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Staying Connected in Times Like These

July 3, 2020 - Reading time: 3 minutes

One of the most rewarding activities is having a good time with friends. Now with one restriction after another appearing through the coronavirus pandemic, this once simple task has become a challenge. And in times like these the the benefits are in drastic need. Spending time with friends serves not only to relax and help us, but rather to support and help them. This is the reason I have network of contacts.

It's important to grow your networking whenever you can and with network I mean actual physical people, not social media friends! These are all types of people, you need to think about the relationships you want to have tomorrow and start building them today. This goes for the business side of things of course, people prefer to do business with their friends. According to my high school career counseling, nine out of ten jobs are achieved by such contacts. And I can attest to this, my fiancée got his job out of college through the father of his best friend.

Here are some tips how to take advantage of our personal relationships:

Make a list of the 250 people most important to you: business leaders, community leaders, friends, and family. This can be anybody really. The list should contain anyone we can offer something to or who can help us or who we can help. Start cultivating these relationships. I am not just talking about calling people by phone. Create long-term relationships that are lasting. It is important to remember the birthday or hobbies of our friends and contacts. Remembering somebody on their birthday is a nice gesture and it is easy to reach out to them.

Identify your attributes and improve them. Determine what you can offer others instead of only seeking people out for what they can offer you. The more we can offer the more interested people will be in helping us.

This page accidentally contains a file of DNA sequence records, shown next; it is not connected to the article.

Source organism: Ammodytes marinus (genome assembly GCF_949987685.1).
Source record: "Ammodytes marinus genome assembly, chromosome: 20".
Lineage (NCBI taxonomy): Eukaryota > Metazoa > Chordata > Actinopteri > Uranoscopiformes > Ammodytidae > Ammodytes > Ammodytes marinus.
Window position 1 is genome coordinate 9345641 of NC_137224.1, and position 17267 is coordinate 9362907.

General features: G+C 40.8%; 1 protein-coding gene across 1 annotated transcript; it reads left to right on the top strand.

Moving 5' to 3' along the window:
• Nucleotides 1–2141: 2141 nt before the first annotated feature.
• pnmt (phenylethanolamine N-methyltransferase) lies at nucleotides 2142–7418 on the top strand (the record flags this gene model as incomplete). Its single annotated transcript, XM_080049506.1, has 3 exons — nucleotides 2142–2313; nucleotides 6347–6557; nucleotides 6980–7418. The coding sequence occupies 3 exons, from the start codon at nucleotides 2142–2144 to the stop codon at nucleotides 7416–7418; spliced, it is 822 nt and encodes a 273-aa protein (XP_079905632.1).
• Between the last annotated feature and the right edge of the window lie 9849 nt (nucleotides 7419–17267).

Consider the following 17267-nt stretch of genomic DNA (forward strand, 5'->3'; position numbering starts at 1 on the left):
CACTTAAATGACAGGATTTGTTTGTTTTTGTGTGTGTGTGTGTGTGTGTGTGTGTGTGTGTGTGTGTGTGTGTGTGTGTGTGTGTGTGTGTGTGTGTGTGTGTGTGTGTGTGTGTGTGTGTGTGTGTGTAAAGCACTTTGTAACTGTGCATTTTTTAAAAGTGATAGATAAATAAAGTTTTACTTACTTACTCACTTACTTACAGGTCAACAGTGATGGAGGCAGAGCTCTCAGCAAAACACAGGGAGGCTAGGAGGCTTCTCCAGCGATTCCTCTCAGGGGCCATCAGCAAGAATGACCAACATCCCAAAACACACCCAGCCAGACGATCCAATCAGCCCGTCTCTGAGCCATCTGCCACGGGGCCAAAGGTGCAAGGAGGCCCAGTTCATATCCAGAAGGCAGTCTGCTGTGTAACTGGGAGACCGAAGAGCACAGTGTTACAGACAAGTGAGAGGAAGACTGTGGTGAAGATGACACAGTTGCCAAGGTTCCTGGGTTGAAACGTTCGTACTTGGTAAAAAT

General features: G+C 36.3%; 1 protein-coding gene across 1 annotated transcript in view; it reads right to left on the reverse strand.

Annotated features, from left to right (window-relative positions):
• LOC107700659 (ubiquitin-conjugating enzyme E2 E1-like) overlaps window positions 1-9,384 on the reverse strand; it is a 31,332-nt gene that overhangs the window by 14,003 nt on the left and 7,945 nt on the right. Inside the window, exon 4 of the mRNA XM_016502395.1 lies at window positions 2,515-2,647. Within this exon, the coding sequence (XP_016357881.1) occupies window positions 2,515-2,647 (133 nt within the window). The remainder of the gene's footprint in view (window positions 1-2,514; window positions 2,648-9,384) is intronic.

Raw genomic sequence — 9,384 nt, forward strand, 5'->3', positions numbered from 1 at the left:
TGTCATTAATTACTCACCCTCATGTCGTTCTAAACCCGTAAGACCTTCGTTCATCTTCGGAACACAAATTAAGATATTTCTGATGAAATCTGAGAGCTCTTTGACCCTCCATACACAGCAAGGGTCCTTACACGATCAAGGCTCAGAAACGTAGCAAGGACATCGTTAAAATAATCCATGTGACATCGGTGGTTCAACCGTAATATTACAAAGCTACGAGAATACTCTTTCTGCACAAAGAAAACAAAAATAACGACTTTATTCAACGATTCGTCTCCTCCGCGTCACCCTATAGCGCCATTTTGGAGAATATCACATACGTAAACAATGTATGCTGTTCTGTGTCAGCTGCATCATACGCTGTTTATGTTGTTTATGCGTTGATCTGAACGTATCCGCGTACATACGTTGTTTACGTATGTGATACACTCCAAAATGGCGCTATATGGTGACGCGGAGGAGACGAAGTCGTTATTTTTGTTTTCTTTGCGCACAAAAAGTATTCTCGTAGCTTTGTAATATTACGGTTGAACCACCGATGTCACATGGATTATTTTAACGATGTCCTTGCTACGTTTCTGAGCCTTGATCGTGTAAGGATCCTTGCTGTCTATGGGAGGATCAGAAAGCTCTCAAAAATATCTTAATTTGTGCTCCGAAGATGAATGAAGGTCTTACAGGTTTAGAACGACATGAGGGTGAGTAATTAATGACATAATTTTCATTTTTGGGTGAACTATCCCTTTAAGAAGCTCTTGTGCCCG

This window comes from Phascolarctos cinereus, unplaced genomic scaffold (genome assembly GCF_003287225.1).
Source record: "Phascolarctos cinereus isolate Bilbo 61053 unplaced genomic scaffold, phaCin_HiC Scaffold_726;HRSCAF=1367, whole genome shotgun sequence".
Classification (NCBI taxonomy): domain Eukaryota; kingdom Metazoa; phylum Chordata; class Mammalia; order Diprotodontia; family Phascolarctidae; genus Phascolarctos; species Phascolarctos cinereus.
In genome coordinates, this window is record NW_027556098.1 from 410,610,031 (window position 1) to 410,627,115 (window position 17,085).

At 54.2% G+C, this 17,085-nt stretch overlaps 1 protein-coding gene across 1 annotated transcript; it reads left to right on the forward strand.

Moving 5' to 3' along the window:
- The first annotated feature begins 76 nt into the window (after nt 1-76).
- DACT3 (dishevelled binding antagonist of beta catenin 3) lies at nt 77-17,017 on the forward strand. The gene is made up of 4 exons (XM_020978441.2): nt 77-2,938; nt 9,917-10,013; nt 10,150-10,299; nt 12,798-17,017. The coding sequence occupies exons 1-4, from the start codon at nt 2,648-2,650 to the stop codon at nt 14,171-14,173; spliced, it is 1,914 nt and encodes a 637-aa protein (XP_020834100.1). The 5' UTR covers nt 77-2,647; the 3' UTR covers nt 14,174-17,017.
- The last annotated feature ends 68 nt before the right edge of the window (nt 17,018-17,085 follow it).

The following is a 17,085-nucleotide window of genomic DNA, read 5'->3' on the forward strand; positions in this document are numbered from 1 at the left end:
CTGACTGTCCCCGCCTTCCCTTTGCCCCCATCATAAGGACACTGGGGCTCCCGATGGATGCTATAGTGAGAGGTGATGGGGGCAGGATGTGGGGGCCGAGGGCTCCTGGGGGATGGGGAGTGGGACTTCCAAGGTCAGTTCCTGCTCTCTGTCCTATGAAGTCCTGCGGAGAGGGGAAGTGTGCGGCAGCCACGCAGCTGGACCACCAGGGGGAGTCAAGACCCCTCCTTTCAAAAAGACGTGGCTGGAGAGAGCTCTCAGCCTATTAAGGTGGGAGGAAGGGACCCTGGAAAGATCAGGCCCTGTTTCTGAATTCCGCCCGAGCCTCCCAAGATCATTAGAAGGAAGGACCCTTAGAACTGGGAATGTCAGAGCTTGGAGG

Analyze events well that pertain to your social circle. This is important because in order for us to be accepted by our contacts, we must be aware of news, events, and among other things changes in the way things are done. In addition to providing you with information, this will give you material to start conversations in any situation.

Always treat everyone at the same level.

Nothing scares people away more than a negative person. Always be optimistic, think positive and show it in your conversations. Listen, however, and let others speak. Don't talk without knowing what is being discussed.

Create a good impression from the start. It is helpful to move to the introduction stage quickly. Talk about hobbies, children, health, or other topics that will put people at ease.

The people that have complained the most about the lockdowns that are going on were the people without many contacts to start with. Don't let yourself get shut in.

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COVID-19, Work Ethic, and Unemployment

June 22, 2020 - Reading time: 5 minutes

For many of us the coronavirus has meant less money, either through fewer hours or layoffs. This lack of social and economical means has caused estrangement in our society. Regardless of the necessity to further infection control actions aimed at delaying the spread of the disease by minimizing close contact between people. Methods like quarantines, travel restrictions, and closure of schools, workplaces, stadiums, theaters, or shopping malls are important. People can also apply methods of social distancing by limiting travel, avoiding crowded areas and physically moving away from sick people. Many areas now demand or recommend social distancing in the regions affected by the outbreak. Yet, this has meant a major cut in our daily lives, socially as well as economically. Which brought me to think about the different aspects of work.

Why do we work?

What is our motivation to work? Are we motivated by money, for a need for attention and praise, or for something that matters more? What drives us to work and get it right?

There is no doubt that economic remuneration and the desire for promotion are two of the most important motivating factors, but will they be the only ones? Will they be the most important? I don't think so, there are more and more indications that we feel driven by others, such as obtaining a better "mental salary" (salary related to quality of life) or even more importantly, by something more internal, by our desire to do things right, either by spiritual motivation or to overcome the personal limitations that we all feel sometimes.